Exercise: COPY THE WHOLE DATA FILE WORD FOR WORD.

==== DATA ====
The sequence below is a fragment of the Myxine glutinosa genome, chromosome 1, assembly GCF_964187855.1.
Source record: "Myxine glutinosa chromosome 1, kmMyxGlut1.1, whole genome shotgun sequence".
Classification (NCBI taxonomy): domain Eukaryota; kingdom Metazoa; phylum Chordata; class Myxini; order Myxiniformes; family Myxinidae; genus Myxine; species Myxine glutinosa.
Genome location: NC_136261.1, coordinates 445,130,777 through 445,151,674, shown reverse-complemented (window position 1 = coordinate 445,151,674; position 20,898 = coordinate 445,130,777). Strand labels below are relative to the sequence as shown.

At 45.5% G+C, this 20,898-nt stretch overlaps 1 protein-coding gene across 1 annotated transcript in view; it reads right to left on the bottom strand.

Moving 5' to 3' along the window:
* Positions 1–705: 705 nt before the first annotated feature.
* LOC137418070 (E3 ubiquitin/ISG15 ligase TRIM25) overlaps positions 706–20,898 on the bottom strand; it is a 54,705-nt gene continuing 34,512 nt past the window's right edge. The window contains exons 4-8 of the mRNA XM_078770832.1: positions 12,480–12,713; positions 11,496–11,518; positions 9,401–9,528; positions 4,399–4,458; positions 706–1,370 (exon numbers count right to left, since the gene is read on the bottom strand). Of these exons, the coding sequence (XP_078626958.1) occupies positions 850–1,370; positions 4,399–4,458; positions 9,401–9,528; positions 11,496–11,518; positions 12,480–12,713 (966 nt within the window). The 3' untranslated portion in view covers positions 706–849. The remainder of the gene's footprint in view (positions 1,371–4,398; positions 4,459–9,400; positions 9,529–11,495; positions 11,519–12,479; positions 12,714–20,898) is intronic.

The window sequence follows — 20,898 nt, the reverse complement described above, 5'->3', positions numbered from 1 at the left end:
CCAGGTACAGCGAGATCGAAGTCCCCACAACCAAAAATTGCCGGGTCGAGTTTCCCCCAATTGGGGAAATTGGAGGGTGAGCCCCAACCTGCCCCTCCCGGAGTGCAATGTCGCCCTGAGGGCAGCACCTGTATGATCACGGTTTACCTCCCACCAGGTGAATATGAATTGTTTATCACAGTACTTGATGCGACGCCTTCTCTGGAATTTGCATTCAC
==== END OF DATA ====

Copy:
The sequence below is a fragment of the Myxine glutinosa genome, chromosome 1, assembly GCF_964187855.1.
Source record: "Myxine glutinosa chromosome 1, kmMyxGlut1.1, whole genome shotgun sequence".
Classification (NCBI taxonomy): domain Eukaryota; kingdom Metazoa; phylum Chordata; class Myxini; order Myxiniformes; family Myxinidae; genus Myxine; species Myxine glutinosa.
Genome location: NC_136261.1, coordinates 445,130,777 through 445,151,674, shown reverse-complemented (window position 1 = coordinate 445,151,674; position 20,898 = coordinate 445,130,777). Strand labels below are relative to the sequence as shown.

At 45.5% G+C, this 20,898-nt stretch overlaps 1 protein-coding gene across 1 annotated transcript in view; it reads right to left on the bottom strand.

Moving 5' to 3' along the window:
* Positions 1–705: 705 nt before the first annotated feature.
* LOC137418070 (E3 ubiquitin/ISG15 ligase TRIM25) overlaps positions 706–20,898 on the bottom strand; it is a 54,705-nt gene continuing 34,512 nt past the window's right edge. The window contains exons 4-8 of the mRNA XM_078770832.1: positions 12,480–12,713; positions 11,496–11,518; positions 9,401–9,528; positions 4,399–4,458; positions 706–1,370 (exon numbers count right to left, since the gene is read on the bottom strand). Of these exons, the coding sequence (XP_078626958.1) occupies positions 850–1,370; positions 4,399–4,458; positions 9,401–9,528; positions 11,496–11,518; positions 12,480–12,713 (966 nt within the window). The 3' untranslated portion in view covers positions 706–849. The remainder of the gene's footprint in view (positions 1,371–4,398; positions 4,459–9,400; positions 9,529–11,495; positions 11,519–12,479; positions 12,714–20,898) is intronic.

The window sequence follows — 20,898 nt, the reverse complement described above, 5'->3', positions numbered from 1 at the left end:
CCAGGTACAGCGAGATCGAAGTCCCCACAACCAAAAATTGCCGGGTCGAGTTTCCCCCAATTGGGGAAATTGGAGGGTGAGCCCCAACCTGCCCCTCCCGGAGTGCAATGTCGCCCTGAGGGCAGCACCTGTATGATCACGGTTTACCTCCCACCAGGTGAATATGAATTGTTTATCACAGTACTTGATGCGACGCCTTCTCTGGAATTTGCATTCAC